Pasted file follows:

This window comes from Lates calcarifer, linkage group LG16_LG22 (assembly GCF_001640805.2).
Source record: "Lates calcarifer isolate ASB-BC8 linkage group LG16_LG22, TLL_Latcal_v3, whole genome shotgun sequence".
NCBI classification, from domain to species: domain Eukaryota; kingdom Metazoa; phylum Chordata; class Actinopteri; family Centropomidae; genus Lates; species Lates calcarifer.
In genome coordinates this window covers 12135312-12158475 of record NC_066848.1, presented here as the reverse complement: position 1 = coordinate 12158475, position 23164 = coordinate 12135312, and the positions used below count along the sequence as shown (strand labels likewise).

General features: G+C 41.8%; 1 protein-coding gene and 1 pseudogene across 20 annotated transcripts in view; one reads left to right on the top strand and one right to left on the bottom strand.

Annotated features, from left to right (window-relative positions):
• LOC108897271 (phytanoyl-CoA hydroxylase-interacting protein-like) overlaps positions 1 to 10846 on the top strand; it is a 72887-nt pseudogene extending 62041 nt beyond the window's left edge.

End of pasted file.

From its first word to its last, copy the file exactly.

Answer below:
This window comes from Lates calcarifer, linkage group LG16_LG22 (assembly GCF_001640805.2).
Source record: "Lates calcarifer isolate ASB-BC8 linkage group LG16_LG22, TLL_Latcal_v3, whole genome shotgun sequence".
NCBI classification, from domain to species: domain Eukaryota; kingdom Metazoa; phylum Chordata; class Actinopteri; family Centropomidae; genus Lates; species Lates calcarifer.
In genome coordinates this window covers 12135312-12158475 of record NC_066848.1, presented here as the reverse complement: position 1 = coordinate 12158475, position 23164 = coordinate 12135312, and the positions used below count along the sequence as shown (strand labels likewise).

General features: G+C 41.8%; 1 protein-coding gene and 1 pseudogene across 20 annotated transcripts in view; one reads left to right on the top strand and one right to left on the bottom strand.

Annotated features, from left to right (window-relative positions):
• LOC108897271 (phytanoyl-CoA hydroxylase-interacting protein-like) overlaps positions 1 to 10846 on the top strand; it is a 72887-nt pseudogene extending 62041 nt beyond the window's left edge.